During the first half of the 19th century various tentative efforts in France and Germany, and subsequently in England, were made to produce new keyboard instruments with free reeds, the most notable of these being the physharmonica[13] of Anton Häckel, invented in Vienna in 1818, which, improved and enlarged, has retained its hold on the German people. The modern physharmonica is a harmonium without stops or percussion action; it does not therefore speak readily or clearly. It has a range of five to six octaves. Other instruments of similar type are the French melophone and the English seraphine, a keyboard harmonica with bellows but no channels for the tongues, for which a patent was granted to Myers and Storer in 1839; the aeoline or aelodicon[14] of Eschenbach; the melodicon[15] of Dietz; the melodica[16] of Rieffelson; the apollonicon;[17] the new cheng[18] of Reichstein; the terpodion[19] of Buschmann, &c. None of these has survived to the present day.

The inventor of the harmonium was indubitably Alexandre Debain, who took put a patent for it in Paris in 1840. He produced varied timbre registers by modifying reed channels, and brought these registers on to one keyboard. Unfortunately he patented too much, for he secured even the name harmonium, obliging contemporary and future experimenters to shelter their improvements under other names, and the venerable name of organ becoming impressed into connexion with an inferior instrument, we have now to distinguish between reed and pipe organs. The compromise of reed organ for the harmonium class of instruments must therefore be accepted. Debain's harmonium was at first quite mechanical; it gained expression by the expression-stop already described. The Alexandres, well-known French makers, by the ingenuity of one of their workmen, P. A. Martin, added the percussion and the prolongement. The melody attachment was the invention of an English engineer; the introduction of the double touch, now used in the harmoniums of Mustel, Bauer and others — also in American organs — was due to Tamplin, an English professor.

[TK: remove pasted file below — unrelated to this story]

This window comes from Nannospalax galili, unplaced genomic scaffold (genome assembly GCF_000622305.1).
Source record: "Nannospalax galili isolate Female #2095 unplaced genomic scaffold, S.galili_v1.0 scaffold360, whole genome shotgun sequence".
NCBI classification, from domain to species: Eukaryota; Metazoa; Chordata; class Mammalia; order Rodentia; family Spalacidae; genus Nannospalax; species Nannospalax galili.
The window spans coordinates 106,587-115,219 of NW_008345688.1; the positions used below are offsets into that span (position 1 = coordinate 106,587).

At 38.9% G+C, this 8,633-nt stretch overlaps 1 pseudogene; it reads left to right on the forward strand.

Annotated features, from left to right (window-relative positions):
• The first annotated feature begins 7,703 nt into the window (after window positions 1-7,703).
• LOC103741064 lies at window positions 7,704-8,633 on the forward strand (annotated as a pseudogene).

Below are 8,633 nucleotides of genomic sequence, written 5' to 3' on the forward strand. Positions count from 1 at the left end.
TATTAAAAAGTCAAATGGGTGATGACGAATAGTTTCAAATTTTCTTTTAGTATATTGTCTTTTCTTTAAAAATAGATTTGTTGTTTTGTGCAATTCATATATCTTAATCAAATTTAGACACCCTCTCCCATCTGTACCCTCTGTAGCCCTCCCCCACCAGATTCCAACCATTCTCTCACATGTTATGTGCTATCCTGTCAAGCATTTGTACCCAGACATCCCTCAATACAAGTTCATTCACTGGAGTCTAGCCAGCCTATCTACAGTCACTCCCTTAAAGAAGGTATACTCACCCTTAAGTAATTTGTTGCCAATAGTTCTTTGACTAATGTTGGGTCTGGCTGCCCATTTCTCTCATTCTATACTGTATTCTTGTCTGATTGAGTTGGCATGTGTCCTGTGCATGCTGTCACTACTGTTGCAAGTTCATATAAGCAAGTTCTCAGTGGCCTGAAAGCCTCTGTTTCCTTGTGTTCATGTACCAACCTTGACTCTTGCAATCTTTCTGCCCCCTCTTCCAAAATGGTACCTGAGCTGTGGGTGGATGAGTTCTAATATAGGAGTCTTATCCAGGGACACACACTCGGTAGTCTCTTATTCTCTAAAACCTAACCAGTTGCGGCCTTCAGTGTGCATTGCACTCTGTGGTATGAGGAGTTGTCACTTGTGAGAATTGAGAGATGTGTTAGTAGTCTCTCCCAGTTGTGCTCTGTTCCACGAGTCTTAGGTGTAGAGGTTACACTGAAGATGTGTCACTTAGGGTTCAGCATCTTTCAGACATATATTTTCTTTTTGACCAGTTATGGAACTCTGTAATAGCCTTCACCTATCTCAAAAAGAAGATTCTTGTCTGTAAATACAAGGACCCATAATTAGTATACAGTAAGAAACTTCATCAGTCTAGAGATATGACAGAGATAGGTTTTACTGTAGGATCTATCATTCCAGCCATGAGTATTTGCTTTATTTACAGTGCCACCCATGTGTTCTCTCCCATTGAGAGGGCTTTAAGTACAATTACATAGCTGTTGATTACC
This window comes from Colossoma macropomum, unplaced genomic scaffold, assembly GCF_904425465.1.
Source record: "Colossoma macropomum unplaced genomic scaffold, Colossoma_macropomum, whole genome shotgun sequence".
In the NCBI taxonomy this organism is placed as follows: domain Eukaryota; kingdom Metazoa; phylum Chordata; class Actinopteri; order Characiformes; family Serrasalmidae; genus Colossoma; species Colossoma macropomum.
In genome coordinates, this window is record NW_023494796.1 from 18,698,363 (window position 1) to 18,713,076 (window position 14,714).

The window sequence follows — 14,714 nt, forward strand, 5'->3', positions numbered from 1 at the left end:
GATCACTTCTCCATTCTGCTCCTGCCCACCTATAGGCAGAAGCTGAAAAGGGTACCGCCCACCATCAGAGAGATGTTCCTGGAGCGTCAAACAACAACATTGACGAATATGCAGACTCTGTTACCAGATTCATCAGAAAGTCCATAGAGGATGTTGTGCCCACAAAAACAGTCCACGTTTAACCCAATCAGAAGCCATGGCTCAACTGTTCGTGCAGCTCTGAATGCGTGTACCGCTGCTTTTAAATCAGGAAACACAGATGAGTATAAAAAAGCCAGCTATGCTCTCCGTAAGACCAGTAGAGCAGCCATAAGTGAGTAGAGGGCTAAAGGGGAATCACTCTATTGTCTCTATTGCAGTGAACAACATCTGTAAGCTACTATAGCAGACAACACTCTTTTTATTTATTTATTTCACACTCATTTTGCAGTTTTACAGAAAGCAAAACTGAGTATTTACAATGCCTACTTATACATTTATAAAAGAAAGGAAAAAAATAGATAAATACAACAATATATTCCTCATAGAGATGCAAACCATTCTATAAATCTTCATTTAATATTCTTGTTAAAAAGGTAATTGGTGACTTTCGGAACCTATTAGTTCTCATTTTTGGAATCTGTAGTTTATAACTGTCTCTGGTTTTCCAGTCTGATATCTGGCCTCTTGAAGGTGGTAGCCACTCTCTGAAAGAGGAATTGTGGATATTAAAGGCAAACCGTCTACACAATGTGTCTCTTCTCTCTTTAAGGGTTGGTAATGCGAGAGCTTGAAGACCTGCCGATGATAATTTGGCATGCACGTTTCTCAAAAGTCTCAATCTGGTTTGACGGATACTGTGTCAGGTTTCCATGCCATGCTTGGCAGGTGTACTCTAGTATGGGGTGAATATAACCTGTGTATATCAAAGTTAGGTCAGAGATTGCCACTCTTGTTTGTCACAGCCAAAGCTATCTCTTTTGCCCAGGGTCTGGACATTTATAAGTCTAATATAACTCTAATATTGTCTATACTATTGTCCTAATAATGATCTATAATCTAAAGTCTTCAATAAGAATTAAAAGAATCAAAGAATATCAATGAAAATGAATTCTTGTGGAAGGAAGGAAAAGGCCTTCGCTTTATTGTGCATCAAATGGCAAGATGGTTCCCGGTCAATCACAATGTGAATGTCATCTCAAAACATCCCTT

The principle of the American organ originated with the Alexandres, whose earliest experiments are said to have been made with the view of constructing an instrument to exhaust air. The realization of the idea proving to be more in consonance with the genius of the American people, to whom what we may call the devotional tone of the instrument appealed, the introduction of it by Messrs Mason and Hamlin in 1861 was followed by remarkable success. They made it generally known in Europe by exhibiting it at Paris in 1867, and from that time instruments have been exported in large numbers by different makers. (A. J. H.; K. S.)


  1. See Allg. musik. Ztg. (Leipzig, 1821), Bd. xxiii. pp. 369-374. The cheng was made known in France by Père Amiot, who published a careful description of the instrument in Mémoire sur la musique des Chinois, p. 80 seq., with excellent diagrams.
  2. “Essai sur la naissance et sur la formation des voyelles” in Rozier's Observations sur la physique (Paris, 1782), Supplement, xxi. 358 seq., with two plates. The description of the instrument begins on p. 374, § xxii.
  3. See “Über die Erfindung der Rohrwerke mit durchschlagenden Zungen,” by Wilke, in Allg. musik. Ztg. (Leipzig, 1823), Bd. xxv. pp. 152-153 and Bd. xxvii. p. 263; also Thos. Ant. Kunz, “Orchestrion,” id., Bd. i. p. 88 and Bd. ii. pp. 514, 542; and Dr Karl Emil von Schafhäutl, Abt Georg Joseph Vogler (Augsburg, 1888), p. 37.
  4. Data zur Akustik, eine Abhandlung vorgelesen bey der Sitzung der naturforschenden Freunde in Berlin, den 15ten Dezember 1800 (Offenbach, 1801); also published in Allg. musik. Ztg. (1801), Bd. iii. pp. 517, 533, 565. See also an excellent article by the Rev. J. H. Mee on Vogler in Grove's Dictionary of Music and Musicians.
  5. See Data zur Akustik, and a pamphlet by Vogler, “Über die Umschaffung der St Marien Orgel in Berlin nach dem Voglerschen Simplinkations-System, eine Nachahmung des Orchestrion” (Berlin); also “Kurze Beschreibung der in der Stadtpfarrkirche zu St Peter zu München nach dem Voglerschen Simplifikations-System neuerbauten Orgel” (Munich, 1809).
  6. See Allg. musik. Ztg. (1823), Bd. xxv. pp. 153 and 154 note, and 117-118 note.
  7. A description of Malzel's panharmonicon before the addition of the clarinet and oboe stops with free reeds is to be found in the Allg. musik. Ztg. (1800), Bd. ii. pp. 414-415.
  8. In the article in Grove's Dictionary the screen is said to have been in the wind-trunk.
  9. See Allg. musik. Ztg. Bd. iii. p. 523.
  10. See J. B. Biot, Précis élémentaire de physique expérimentale (Paris, 1817), tome i. p. 386, and his Traité de physique (Paris, 1816), tome ii. p. 172 et seq., pl. ii.; “Über die Crescendo und Diminuendo Züge an Orgeln,” by Wilke and Kaufmann, Allg. musik. Ztg. (1823), Bd. xxv. pp. 113-122; and Allg. musik. Ztg. Bd. xxiii. pp. 133-139 and 149-154, with diagrams on p. 167 which are not absolutely correct in small details.
  11. J. B. Biot, Traité, tome ii. p. 174.
  12. Harmonie universelle (Paris, 1636), livre v., prop. xxxv.
  13. Wien. musik. Ztg. Bd. v. Nos. 30 and 87.
  14. Allg. musik. Ztg. Bd. xxii. p. 505, and Bd. xxxv. p. 354.
  15. Id. Bd. viii. pp. 526 and 715.
  16. Id. Bd. xi. p. 625.
  17. Allg. musik. Ztg. Bd. ii. p. 767, and Wien. musik. Ztg. Bd. i. No. 501.
  18. Id. Bd. xxxi. p. 489.
  19. Id. Bd. xxxiv. pp. 856 and 858; and Cäcilia, Bd. xiv. p. 259.